Financial integrity to achieve SDGs

December 7, 2022

Corruption is not just unethical; it robs societies of resources needed to achieve development objectives. Upholding financial integrity is at the core of fighting corruption.

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We live in extremely turbulent times, with a wide range of issues – including the COVID-19 pandemic, cost of living, climate emergency and nature stresses – all adding to people’s growing dissatisfaction with the performance and outcomes of governance systems.

The issue of financial integrity is at the core of fighting corruption. Transparency International defines financial integrity as “a financial system that operates in a clean, transparent and accountable way”.

For UNDP, financial integrity is a service delivery issue, development finance issue, and most importantly, a trust issue of citizens in their government institutions.

When high-level officials exploit vast amount of public assets, public trust erodes, people are deprived of economic opportunities, and democratic institutions are weakened.

The drain of available public funds leads to reductions in basic goods and service delivery and weakens the capacity of countries to implement critical development agendas as well as enhancing human rights.

Countries are losing US$483 billion in potential tax revenue every year that could have fully vaccinated the global population against COVID-19 more than three times.

According to a UNCTAD report, an estimated $88.6 billion leaves the Africa continent in illicit financial flows (IFFs) every year, and those countries with high IFFs spend 25 percent less on health and 58 percent less on education compared to countries with low IFFs.

Tax transparency, fiscal transparency, procurement and contract transparency, and beneficial ownership transparency are prerequisites to financial integrity.

Critical to achieving additional progress is the need to develop capacities to identify and tackle corruption risks, while investing in collective action platforms that advocate for open government and open data, especially in vulnerable sectors like health, water, education, transport, energy and environment. These are areas where significant resources are invested and where large procurements are involved.

Two ways to effectively address the challenges and implement measures to prevent and combat corruption:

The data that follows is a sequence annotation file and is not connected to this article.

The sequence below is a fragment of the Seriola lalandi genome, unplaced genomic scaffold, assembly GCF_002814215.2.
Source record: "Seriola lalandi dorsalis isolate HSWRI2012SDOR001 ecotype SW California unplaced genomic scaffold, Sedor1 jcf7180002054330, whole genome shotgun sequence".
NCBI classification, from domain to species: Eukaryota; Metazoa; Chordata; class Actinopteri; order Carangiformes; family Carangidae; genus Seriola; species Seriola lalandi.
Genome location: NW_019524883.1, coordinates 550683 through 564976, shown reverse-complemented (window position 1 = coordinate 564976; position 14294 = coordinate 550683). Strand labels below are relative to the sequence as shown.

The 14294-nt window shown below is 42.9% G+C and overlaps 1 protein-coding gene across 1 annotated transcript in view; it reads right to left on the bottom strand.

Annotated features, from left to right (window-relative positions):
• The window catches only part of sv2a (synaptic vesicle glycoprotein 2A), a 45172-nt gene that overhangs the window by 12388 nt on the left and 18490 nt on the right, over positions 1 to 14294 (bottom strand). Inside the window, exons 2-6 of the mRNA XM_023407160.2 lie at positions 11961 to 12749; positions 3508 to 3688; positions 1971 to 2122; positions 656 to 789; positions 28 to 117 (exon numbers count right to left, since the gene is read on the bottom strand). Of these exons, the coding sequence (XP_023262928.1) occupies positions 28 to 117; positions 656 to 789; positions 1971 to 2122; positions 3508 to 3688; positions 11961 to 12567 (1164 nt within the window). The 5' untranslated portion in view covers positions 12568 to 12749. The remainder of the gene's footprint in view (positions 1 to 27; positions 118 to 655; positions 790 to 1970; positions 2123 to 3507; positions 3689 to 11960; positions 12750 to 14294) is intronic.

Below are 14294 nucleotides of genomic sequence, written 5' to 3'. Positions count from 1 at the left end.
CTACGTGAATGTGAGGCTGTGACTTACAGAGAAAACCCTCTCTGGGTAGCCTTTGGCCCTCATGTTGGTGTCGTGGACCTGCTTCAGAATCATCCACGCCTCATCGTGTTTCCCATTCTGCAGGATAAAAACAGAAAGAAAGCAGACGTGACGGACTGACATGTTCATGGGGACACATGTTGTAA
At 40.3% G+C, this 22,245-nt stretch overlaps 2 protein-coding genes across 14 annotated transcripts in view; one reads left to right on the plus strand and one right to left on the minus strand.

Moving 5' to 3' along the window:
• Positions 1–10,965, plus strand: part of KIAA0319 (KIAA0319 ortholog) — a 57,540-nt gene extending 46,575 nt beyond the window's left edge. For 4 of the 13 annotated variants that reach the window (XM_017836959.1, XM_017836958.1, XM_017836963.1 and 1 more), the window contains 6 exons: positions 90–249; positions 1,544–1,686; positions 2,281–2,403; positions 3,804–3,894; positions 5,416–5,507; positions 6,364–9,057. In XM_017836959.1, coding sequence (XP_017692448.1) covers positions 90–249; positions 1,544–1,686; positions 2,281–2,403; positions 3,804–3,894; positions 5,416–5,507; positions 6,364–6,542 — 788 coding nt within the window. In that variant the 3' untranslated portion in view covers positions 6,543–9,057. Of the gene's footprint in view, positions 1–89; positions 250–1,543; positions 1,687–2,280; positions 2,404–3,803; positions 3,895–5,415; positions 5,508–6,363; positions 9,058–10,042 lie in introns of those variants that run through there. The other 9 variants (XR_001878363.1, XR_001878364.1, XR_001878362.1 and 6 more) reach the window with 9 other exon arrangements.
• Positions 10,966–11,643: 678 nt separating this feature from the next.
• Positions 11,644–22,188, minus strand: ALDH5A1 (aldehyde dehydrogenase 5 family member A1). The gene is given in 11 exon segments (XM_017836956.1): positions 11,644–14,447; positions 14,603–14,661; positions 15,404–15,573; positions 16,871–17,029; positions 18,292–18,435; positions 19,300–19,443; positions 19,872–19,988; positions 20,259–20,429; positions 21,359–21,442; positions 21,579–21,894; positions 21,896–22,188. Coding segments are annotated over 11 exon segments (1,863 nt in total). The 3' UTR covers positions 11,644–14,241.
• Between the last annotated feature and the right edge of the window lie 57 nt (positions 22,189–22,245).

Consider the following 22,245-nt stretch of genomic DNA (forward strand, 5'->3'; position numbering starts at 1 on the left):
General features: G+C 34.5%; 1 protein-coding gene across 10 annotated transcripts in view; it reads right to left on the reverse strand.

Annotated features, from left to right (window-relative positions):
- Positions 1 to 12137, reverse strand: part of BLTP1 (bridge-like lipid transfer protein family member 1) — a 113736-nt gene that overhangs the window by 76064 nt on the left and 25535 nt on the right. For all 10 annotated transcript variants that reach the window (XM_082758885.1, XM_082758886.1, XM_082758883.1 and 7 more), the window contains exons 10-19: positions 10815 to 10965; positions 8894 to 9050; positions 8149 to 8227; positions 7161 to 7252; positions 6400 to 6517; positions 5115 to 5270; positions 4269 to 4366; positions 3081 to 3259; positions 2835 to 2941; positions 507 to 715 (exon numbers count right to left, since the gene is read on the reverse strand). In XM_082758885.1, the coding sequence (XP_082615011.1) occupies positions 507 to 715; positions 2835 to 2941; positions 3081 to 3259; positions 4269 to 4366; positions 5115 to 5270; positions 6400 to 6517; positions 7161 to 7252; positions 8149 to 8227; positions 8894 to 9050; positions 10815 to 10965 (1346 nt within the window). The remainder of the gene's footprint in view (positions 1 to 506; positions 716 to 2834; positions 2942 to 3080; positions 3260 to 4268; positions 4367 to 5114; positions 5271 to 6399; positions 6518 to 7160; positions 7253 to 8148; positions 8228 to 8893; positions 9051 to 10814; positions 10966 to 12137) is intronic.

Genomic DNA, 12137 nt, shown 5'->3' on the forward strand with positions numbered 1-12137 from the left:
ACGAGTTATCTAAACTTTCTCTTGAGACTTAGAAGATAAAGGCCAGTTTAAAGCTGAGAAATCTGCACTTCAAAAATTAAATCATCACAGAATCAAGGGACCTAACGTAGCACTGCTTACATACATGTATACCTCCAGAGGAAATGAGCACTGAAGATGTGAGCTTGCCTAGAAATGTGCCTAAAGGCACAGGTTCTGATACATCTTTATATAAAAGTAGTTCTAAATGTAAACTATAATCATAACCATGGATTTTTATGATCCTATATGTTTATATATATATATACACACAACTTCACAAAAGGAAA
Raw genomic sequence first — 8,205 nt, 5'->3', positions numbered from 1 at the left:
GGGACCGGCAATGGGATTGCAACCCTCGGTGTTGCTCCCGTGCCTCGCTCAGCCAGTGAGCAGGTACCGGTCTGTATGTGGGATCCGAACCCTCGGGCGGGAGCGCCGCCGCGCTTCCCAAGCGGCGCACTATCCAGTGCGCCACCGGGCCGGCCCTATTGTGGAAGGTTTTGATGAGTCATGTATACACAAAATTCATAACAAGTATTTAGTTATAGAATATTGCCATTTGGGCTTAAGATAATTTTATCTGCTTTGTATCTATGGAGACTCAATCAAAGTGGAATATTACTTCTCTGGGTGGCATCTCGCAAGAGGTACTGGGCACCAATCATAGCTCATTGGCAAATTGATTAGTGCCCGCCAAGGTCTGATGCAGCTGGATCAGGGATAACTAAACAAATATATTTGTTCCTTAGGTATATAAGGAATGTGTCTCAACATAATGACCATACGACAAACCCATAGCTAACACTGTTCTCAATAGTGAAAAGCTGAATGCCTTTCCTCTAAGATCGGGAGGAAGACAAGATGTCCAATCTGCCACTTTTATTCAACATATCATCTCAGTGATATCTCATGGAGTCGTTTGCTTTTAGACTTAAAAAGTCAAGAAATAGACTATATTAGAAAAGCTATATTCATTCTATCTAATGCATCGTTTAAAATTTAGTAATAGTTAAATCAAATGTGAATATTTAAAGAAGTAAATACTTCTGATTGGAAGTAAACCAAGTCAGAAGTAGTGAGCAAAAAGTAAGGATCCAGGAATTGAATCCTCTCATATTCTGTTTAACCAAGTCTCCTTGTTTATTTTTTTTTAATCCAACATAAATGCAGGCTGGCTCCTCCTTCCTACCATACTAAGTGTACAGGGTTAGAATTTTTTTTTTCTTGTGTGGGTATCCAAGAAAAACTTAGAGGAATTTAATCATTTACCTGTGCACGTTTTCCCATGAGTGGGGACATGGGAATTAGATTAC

1. Establish a United Nations convention on international tax cooperation to set consistent and multilateral standards for “financial and beneficial ownership transparency”. We can hope that a new convention as this could be a game changer to strengthen financial integrity.
  2. Promote strong international cooperation and assistance to prevent corruption and enforce rule of law to advance the financial integrity agenda.

As part of our commitment to United Nations General Assembly Special Session 2021 Political Declaration, UNDP is already working to integrate anticorruption measures across all development areas and sectors.

Our work to counter corruption targets root causes and builds transparency and accountability. Since 2008, UNDP has successfully implemented anti-corruption programmes and projects in more than 100 countries. To mention a few:

We are supporting the development of  strategies to prevent and address illicit financial flows, promote transparency in beneficial ownership, public procurement practices, budgets, contracts and taxation, and strengthen data collection on illicit financial flows and corruption, in line with SDG 16.

UNDP’s Tax Inspectors Without Borders (TIWB) initiative, in partnership with OECD, supports tax administrations, including tackling illicit financial flows: For every one dollar invested in it, TIWB has generated $127 for developing countries’ budgets.

With support from Norway and Sweden, UNDP launched an Anti-Corruption Innovation Initiative in 2021 to help 11 countries use cutting-edge digital tools to detect, analyse, and monitor corruption.  

UNDP’s Tax for SDGs initiative helps developing countries expand domestic resource mobilization and work toward the Sustainable Development Goals (SDGs) in an initial 25 countries. It considers taxation as a tool for revenue collection and policy instrument to encourage sustainable growth.

In Ukraine, a new UNDP-supported e-platform is increasing transparency in procurement. UNDP, in partnership with the EU and National Agency on Corruption Prevention, has also developed a new basic online course to train anti-corruption officers.

UNDP is supporting sectoral corruption risk management processes that enhance efficiency and strengthen integrity in service delivery including in the health sector in Tunisia, and is expanding to new sectors such as water, transport and education.

Going forward, UNDP can play an important convening role to bring together different actors, sectors and stakeholders to tackle this global agenda, particularly bringing together economic governance and governance communities. We will continue to shape global understanding on effective economic governance and financial integrity through advocacy, knowledge and policy research.